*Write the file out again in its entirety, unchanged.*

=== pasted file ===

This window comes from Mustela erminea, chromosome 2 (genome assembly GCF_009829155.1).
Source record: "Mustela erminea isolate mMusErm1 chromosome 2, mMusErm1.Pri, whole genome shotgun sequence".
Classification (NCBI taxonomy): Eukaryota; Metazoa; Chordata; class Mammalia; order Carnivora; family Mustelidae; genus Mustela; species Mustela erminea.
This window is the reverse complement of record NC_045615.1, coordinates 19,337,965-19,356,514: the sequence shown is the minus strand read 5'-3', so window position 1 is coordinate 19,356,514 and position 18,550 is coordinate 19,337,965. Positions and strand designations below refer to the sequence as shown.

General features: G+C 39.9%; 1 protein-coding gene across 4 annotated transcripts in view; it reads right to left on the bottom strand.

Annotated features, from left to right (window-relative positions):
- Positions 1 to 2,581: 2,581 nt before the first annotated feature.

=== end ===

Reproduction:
This window comes from Mustela erminea, chromosome 2 (genome assembly GCF_009829155.1).
Source record: "Mustela erminea isolate mMusErm1 chromosome 2, mMusErm1.Pri, whole genome shotgun sequence".
Classification (NCBI taxonomy): Eukaryota; Metazoa; Chordata; class Mammalia; order Carnivora; family Mustelidae; genus Mustela; species Mustela erminea.
This window is the reverse complement of record NC_045615.1, coordinates 19,337,965-19,356,514: the sequence shown is the minus strand read 5'-3', so window position 1 is coordinate 19,356,514 and position 18,550 is coordinate 19,337,965. Positions and strand designations below refer to the sequence as shown.

General features: G+C 39.9%; 1 protein-coding gene across 4 annotated transcripts in view; it reads right to left on the bottom strand.

Annotated features, from left to right (window-relative positions):
- Positions 1 to 2,581: 2,581 nt before the first annotated feature.